5. Our tickets are cheap. Really (so buy a ticket)

We often hear complaints from people that the tickets are too expensive. I can assure you they aren’t. What these people mean is that €500 is a lot of money, and they’re right. But it isn’t expensive.

Compare our prices with any similar event in Europe or the US and you will see our prices are the lowest in the industry. A typical event will easily be three times as expensive. Our most expensive ticket is the same price as our biggest competitor’s cheapest ticket.

Bonus anecdote: We once had a guest complain about the price of our tickets. He told us they were too low. He said ‘Look, I’m flying business class, staying a week in a classy hotel, taking potential clients out to dinner and lunch every day… Now I have to explain this is all based around a conference where the ticket costs less than what I spend in one day. There should be a better balance between my travel costs and your conference ticket costs; please double your ticket prices!’

6. You deserve a ticket because you’re famous? You still need to buy a ticket

We get these a lot. People will offer to blog about the event, tell their friends, or email it to their members.

We do appreciate free marketing but we’ve also learned this seldom converts to actual tickets sold. We know because we used to give people special URLs to use, including custom discount codes, and offered a deal to ‘sell two tickets and we will give you your own ticket for free.’

I don’t think we ever ended up giving someone that free ticket, and if we did it was out of sympathy — but then they didn’t show up (see #1).

7. Willing to share the risk? Fine (but we still want you to buy a ticket)

In 2010 a volcano in Iceland named Eyjafjallajökull erupted and flights worldwide were canceled. Six days before our event it looked like NONE of our booked speakers were going to show up and 60 percent of our guests wouldn’t be there either.

You spend 90 percent of your costs in advance when organizing a conference; the food, the location, the speaker fees, the tickets, etc. And, of course,nothing is refundable. The result: we were preparing to declare bankruptcy. Then three days before the event, planes started flying again and we avoided a financial disaster.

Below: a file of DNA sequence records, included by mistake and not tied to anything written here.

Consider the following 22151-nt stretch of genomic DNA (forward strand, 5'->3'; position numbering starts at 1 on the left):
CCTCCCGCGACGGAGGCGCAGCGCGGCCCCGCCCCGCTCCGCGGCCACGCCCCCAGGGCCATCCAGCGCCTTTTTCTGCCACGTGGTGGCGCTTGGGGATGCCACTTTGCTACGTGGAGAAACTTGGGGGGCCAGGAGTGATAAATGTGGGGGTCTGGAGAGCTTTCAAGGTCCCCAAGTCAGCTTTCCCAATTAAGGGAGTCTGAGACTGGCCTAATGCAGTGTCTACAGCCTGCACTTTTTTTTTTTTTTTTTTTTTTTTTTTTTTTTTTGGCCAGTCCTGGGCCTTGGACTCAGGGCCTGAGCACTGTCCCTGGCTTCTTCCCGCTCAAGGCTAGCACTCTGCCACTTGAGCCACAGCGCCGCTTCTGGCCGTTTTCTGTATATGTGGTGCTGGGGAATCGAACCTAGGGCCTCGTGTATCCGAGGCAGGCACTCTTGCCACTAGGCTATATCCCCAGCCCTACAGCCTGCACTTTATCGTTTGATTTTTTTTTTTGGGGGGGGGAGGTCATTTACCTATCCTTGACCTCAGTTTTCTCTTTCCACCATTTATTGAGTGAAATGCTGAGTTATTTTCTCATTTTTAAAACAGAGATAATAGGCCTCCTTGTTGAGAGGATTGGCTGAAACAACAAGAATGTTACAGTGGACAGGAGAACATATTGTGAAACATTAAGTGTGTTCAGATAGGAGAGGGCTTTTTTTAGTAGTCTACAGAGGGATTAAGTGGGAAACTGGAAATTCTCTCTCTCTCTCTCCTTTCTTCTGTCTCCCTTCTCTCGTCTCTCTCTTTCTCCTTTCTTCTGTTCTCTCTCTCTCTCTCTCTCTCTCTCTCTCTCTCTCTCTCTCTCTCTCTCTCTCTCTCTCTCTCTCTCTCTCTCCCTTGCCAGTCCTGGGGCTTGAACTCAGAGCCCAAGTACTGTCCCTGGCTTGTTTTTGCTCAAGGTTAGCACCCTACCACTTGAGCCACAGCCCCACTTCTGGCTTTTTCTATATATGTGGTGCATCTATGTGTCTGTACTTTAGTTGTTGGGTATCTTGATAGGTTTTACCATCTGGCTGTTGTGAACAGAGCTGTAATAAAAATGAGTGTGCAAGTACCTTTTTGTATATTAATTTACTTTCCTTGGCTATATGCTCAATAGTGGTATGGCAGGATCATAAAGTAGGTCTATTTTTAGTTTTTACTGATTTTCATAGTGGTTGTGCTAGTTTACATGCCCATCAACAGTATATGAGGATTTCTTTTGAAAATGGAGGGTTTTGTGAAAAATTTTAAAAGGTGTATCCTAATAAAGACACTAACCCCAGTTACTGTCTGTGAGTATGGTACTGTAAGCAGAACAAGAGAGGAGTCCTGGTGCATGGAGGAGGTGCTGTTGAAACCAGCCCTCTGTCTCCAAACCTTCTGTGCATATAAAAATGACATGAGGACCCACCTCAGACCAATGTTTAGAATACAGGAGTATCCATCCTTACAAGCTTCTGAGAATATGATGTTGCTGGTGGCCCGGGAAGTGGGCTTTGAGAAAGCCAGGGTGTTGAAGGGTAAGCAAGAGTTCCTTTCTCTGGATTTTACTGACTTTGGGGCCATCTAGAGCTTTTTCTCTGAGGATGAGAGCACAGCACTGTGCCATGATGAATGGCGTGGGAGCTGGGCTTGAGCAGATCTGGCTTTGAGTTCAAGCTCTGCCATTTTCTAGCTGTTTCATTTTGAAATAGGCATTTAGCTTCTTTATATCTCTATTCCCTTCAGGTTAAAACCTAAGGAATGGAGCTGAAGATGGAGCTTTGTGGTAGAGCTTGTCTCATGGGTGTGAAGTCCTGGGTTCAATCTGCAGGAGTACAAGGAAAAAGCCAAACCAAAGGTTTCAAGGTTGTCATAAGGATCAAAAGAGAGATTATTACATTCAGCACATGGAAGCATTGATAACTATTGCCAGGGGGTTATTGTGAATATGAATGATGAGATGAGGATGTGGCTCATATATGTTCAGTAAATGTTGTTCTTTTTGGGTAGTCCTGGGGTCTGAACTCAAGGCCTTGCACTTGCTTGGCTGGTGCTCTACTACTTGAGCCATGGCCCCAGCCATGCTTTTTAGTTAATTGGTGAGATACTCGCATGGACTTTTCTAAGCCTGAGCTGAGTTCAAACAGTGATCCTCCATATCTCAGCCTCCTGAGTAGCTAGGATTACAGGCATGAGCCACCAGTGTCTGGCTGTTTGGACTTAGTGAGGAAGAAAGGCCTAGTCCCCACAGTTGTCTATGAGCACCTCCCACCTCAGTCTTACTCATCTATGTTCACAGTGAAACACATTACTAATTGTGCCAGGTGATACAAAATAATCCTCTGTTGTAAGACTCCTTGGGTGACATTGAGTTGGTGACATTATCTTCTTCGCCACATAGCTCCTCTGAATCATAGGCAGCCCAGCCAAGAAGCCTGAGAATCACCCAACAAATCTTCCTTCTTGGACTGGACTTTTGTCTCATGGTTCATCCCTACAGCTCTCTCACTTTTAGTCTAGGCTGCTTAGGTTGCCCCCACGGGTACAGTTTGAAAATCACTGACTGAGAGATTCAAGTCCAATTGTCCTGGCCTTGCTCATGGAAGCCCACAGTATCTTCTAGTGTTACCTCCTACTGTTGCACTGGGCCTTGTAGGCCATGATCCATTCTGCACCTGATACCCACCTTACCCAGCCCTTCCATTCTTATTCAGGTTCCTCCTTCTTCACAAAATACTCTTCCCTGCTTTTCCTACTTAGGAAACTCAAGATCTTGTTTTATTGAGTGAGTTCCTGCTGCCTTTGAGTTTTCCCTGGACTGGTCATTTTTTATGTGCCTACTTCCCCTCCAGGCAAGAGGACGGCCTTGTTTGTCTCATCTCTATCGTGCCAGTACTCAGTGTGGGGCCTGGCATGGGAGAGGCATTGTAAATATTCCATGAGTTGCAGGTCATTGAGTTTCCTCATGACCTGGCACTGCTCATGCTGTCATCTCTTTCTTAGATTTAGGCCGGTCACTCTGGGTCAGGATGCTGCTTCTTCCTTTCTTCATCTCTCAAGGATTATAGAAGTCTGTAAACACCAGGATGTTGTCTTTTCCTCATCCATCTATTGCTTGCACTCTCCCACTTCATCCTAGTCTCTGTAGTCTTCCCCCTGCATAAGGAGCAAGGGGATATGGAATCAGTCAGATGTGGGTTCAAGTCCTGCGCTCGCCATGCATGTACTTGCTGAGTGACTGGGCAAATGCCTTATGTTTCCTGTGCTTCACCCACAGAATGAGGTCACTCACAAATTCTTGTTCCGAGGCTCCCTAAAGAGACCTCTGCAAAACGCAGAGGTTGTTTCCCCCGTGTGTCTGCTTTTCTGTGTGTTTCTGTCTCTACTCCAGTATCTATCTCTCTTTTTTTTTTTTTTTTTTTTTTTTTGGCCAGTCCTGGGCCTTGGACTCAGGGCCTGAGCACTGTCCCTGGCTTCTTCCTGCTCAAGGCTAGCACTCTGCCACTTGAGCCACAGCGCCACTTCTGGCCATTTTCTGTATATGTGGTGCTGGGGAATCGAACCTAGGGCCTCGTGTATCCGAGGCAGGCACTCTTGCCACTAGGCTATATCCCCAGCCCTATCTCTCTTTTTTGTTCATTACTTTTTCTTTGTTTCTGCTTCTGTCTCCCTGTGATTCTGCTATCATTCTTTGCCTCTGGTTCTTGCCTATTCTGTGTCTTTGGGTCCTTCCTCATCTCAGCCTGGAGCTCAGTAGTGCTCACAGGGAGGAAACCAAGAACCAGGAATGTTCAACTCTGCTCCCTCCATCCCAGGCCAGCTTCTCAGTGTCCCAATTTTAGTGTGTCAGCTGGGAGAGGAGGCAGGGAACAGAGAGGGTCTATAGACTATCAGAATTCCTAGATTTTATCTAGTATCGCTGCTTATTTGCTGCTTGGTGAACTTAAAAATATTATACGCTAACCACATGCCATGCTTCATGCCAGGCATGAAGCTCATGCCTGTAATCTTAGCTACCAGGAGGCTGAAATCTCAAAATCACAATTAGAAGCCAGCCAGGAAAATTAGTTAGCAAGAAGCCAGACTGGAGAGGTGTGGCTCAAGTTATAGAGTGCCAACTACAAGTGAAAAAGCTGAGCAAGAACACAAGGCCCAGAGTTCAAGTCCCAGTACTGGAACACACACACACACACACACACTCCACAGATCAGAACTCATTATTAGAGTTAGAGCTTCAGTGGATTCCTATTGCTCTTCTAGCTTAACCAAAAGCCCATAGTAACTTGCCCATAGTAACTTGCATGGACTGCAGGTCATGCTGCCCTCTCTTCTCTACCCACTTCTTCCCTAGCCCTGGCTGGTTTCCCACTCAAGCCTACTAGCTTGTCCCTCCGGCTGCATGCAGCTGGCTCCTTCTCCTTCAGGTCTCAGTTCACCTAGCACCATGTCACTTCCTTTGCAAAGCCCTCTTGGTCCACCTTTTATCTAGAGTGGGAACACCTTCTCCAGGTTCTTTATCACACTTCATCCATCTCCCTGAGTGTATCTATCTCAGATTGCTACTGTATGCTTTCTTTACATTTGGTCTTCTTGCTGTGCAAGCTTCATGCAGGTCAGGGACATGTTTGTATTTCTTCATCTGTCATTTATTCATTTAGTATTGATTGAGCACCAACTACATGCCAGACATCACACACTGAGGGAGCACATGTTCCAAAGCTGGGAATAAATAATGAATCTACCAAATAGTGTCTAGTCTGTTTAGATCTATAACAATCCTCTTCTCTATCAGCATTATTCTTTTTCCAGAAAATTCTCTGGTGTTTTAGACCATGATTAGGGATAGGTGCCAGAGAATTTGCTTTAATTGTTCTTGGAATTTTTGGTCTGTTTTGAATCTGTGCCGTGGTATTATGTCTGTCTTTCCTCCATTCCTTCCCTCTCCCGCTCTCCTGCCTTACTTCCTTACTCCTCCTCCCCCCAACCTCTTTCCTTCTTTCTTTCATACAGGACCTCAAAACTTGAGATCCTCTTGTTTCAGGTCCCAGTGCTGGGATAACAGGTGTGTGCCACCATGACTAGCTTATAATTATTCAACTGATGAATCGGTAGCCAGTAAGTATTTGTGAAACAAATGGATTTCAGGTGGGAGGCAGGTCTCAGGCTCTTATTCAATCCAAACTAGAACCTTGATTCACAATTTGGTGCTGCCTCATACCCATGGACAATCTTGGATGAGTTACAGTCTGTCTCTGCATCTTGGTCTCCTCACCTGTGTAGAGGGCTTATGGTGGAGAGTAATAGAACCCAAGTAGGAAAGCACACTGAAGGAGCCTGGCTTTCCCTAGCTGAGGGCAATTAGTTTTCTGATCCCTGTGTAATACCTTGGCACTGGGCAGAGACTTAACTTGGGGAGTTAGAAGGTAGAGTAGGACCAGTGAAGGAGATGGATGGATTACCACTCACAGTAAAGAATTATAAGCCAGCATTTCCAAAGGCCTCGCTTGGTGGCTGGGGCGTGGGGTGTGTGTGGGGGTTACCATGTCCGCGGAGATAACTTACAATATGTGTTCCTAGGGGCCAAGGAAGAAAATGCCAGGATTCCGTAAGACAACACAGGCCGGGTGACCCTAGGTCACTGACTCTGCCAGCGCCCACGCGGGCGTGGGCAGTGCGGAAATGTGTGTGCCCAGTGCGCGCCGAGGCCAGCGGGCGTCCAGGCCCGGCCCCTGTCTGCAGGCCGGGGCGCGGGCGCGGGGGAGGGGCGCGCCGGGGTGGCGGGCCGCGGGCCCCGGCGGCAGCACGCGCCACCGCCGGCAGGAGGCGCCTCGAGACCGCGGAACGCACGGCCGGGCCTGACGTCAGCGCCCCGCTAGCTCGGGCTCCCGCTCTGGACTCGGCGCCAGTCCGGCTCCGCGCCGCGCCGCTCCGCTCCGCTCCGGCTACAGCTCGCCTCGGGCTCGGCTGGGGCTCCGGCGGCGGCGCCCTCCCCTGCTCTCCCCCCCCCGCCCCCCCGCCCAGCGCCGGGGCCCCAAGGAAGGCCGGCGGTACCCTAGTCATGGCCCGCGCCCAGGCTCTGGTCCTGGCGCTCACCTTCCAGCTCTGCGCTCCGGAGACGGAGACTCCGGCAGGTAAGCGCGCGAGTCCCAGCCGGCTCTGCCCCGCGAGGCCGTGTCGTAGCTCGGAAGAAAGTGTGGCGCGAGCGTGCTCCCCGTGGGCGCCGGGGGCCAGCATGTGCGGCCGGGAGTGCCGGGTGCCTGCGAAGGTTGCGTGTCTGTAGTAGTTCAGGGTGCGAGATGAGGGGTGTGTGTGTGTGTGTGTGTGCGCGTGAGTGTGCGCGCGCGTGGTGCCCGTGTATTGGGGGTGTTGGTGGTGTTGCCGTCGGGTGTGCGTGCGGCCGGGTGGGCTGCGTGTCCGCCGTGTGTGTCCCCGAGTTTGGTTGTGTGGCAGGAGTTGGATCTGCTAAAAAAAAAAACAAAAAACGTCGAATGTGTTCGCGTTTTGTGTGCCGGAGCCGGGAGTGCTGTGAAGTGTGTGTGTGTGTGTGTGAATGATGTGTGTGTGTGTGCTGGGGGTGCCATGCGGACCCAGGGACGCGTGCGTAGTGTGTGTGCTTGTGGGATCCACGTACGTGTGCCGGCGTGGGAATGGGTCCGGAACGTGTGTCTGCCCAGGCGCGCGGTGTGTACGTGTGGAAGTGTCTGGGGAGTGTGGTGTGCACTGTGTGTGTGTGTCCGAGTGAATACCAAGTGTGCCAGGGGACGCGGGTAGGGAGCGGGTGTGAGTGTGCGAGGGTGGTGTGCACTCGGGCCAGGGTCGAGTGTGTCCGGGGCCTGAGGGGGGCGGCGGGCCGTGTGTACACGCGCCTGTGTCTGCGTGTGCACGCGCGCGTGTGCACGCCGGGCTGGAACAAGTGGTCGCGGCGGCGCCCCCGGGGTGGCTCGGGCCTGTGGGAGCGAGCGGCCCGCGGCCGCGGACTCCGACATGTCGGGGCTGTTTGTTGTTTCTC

Every event we organize is a ‘put everything on red’ event where we risk losing our company if things REALLY go wrong. If you want a free ticket but agree to pay 20 times the full ticket price if shit hits the fan, then by all means, come for free.

8. You’re a friend (even more reason to buy a ticket)

This is the toughest one. I do have friends and family asking for tickets and I do feel awkward and uncomfortable asking them to pay. Every year this is a struggle for the whole team.

The solution we have is that we can all invite three friends, and that’s it. These tickets are generally reserved for family and really close friends and are gone months in advance. To all my other friends, I have to explain how if we would invite all our friends for free there would be thousands of non-paying guests and we would go bankrupt.

And look at it this way: Would I give you a €500 gift for your birthday? Or even a €100 gift? Do we even know each other’s birthdays? If not, please support your friend and buy a ticket.

Conclusion: buy a ticket!

We’re not trying to be mean when we don’t give you a seemingly well-deserved free ticket.

We’d love to see you at our event, but somehow we need to generate some revenue, and the best way to do that is to charge for our tickets.

So, head over to our TNW2019 conference site and make that investment into your future. It will be worth it.